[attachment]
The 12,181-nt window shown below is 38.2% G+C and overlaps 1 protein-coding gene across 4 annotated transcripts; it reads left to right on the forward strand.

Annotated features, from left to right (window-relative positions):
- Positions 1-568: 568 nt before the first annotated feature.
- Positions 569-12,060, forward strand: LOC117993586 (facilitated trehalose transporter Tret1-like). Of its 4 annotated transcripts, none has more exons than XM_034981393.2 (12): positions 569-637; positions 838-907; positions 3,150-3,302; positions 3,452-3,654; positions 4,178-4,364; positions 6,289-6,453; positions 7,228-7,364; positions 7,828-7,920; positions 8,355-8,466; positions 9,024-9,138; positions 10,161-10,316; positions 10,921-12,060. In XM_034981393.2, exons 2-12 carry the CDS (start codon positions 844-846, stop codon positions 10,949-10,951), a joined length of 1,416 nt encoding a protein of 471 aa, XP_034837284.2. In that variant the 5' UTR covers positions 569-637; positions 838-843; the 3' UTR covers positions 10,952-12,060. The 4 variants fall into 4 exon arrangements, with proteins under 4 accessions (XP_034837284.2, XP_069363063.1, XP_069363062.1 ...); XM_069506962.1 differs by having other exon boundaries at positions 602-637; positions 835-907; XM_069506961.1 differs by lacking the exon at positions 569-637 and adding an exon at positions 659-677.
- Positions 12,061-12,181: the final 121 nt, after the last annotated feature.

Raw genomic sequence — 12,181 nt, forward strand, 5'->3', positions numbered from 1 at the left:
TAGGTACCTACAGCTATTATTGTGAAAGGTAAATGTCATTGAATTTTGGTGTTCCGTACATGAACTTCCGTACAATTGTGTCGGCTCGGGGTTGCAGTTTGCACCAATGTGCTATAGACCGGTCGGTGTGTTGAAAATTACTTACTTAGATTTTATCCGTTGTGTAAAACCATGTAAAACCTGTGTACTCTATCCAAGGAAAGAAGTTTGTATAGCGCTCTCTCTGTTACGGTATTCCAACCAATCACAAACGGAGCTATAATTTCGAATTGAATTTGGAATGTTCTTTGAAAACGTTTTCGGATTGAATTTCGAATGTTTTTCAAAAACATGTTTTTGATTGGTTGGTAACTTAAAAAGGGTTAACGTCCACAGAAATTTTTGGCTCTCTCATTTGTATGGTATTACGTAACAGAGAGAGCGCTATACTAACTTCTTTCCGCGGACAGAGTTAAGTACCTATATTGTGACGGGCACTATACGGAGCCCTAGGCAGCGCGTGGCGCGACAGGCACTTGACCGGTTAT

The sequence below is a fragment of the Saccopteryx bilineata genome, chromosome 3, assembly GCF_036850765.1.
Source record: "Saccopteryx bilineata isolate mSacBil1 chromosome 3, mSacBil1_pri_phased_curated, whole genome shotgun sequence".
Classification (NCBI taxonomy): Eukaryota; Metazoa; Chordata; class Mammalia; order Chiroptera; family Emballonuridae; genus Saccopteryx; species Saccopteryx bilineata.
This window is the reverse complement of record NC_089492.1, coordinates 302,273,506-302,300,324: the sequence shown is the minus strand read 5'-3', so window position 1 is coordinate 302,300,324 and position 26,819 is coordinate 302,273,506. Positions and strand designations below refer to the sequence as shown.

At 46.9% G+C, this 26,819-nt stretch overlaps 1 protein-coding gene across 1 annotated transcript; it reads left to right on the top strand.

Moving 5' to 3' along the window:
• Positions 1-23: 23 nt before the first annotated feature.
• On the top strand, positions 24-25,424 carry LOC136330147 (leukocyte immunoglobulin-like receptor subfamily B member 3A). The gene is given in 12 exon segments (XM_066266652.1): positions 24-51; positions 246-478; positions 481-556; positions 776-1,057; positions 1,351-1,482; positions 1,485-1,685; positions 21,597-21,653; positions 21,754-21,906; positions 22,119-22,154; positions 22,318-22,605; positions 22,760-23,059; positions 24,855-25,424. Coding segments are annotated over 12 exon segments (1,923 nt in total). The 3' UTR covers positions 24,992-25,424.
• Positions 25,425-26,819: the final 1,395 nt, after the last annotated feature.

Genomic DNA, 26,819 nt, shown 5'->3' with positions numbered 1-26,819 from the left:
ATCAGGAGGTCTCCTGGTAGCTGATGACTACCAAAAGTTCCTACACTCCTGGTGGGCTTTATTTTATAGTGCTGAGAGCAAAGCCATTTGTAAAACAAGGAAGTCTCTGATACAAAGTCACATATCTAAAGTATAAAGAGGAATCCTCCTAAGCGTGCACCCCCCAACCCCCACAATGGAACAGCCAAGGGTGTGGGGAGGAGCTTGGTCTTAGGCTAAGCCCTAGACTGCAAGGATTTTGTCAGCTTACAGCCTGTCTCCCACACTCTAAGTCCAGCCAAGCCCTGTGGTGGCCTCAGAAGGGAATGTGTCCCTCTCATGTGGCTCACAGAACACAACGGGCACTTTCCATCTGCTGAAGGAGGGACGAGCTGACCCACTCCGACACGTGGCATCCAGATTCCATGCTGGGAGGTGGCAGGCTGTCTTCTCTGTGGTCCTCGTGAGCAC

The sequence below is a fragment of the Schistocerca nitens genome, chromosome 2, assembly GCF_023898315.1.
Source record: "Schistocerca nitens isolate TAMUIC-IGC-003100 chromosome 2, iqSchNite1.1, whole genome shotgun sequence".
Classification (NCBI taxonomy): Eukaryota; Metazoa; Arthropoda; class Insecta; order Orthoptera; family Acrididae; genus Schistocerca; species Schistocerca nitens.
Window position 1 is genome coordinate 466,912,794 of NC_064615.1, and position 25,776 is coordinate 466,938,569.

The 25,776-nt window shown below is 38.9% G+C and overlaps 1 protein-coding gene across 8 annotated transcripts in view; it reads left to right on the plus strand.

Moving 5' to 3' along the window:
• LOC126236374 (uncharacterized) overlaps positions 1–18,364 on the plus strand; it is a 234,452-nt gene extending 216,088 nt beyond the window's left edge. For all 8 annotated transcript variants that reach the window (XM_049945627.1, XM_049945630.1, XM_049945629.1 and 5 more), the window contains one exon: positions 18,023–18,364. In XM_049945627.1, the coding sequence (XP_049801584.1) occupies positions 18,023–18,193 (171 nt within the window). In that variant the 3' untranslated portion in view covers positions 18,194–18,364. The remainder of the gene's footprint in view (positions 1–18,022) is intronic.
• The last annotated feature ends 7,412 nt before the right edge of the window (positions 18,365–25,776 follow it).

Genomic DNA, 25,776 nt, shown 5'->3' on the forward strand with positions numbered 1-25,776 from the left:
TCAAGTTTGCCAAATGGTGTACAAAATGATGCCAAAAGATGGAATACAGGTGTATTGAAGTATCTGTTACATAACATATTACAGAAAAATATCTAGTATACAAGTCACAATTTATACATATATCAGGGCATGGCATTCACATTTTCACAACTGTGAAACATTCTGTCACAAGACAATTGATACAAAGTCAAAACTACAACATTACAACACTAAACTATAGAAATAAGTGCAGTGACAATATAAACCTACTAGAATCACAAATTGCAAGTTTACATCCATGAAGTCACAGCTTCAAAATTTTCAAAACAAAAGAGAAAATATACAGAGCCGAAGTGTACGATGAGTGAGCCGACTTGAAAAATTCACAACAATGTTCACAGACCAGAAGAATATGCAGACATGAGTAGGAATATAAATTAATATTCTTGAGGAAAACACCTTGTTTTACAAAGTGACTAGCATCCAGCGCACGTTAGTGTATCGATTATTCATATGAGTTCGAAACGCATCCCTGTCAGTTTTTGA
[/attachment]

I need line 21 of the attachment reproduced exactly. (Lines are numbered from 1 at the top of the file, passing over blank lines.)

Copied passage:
Classification (NCBI taxonomy): Eukaryota; Metazoa; Arthropoda; class Insecta; order Orthoptera; family Acrididae; genus Schistocerca; species Schistocerca nitens.